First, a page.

Don Quixote looked at windmills and saw dragons. His trusty steed was an old plow horse well past his prime. It was his quest, this Man Of La Mancha. Slay the dragons!
Don Quixote begins as a loveable old man, perhaps delusional, but loveable. But he upsets others, angers and frustrates them as he takes up his quest.
He means well. Doesn’t really accomplish much, though, does he?
I sometimes feel very much like Don Quixote and sometimes take up his quest. And like him, I anger and frustrate those around me. Sometimes, most of the time, I anger and frustrate myself.
I worry over this or that. I fret over possibilities and probabilities sometimes to absolute distraction. At times my worries can cause anguish and consternation in others. I don’t mean to. I don’t intend to. But it happens.
At times my worries cause me to lose sleep. I don’t eat. I snap at my wife, at my kids- those who I love the most. I go into a shell and become uncommunicative.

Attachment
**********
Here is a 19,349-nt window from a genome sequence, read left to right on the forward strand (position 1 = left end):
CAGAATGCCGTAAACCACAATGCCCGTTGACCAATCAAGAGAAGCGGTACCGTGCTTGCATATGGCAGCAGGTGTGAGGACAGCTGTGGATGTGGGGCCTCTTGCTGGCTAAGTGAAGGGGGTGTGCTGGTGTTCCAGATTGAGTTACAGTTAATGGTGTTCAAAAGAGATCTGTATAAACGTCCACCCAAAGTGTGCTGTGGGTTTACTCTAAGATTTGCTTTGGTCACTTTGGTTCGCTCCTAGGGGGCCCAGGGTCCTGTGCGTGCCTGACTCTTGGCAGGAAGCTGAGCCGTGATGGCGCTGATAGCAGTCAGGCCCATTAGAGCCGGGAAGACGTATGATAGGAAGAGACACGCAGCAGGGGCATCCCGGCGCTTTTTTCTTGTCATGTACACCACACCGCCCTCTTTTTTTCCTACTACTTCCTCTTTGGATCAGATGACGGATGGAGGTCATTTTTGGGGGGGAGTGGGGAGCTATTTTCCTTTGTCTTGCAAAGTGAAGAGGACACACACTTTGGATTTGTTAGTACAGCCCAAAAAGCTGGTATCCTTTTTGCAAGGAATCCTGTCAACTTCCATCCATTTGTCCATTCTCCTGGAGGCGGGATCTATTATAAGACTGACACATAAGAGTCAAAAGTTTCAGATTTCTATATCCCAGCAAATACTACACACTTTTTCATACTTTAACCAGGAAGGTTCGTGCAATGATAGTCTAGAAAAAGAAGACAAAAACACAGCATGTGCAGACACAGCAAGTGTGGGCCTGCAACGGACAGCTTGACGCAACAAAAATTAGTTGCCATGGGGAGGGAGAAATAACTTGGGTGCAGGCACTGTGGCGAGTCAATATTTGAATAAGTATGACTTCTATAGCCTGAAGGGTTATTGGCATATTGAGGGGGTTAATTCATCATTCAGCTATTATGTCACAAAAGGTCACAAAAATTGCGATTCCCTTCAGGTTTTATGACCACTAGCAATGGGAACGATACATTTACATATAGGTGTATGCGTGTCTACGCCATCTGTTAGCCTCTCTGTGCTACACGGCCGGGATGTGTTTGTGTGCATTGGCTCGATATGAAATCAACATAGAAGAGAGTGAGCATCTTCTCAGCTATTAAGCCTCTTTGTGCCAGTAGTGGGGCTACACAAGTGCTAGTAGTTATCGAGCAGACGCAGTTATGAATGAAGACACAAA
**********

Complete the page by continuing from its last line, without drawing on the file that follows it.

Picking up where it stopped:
And isn’t this the wrong path to take? To not communicate? To not reach out? To remain silent and not ask for help?
And, what of the dragons that are in reality, only windmills?
Don’t we build small events and little worries into great and grandiose tragedies? Don’t we take a small worry, a triviality and make a mountain out of it? And in the end, only to find that it isn’t so great after all?
We build it up in our mind. We toss and turn in our sleep- if sleep comes at all. We pop Motrin like Skittles. Some might go for something stronger, more dangerous, more debilitating. Only to find out that what we had been worrying about was nothing at all or at least so insignificant that it wasn’t worth the worry.
A dragon or a windmill? A monster or nothing at all?
Is it worth the mental paralysis we put ourselves, and perhaps others, through? Is it worth the upset in relationships, the frustration we cause ourselves and our loved ones? Is it worth the suffering and hurt we cause ourselves and others?
It just might be a windmill after all. Something to think about . . .
Live Your Life, and Make A Difference!
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Thank you for your comment. I welcome your thought. Joe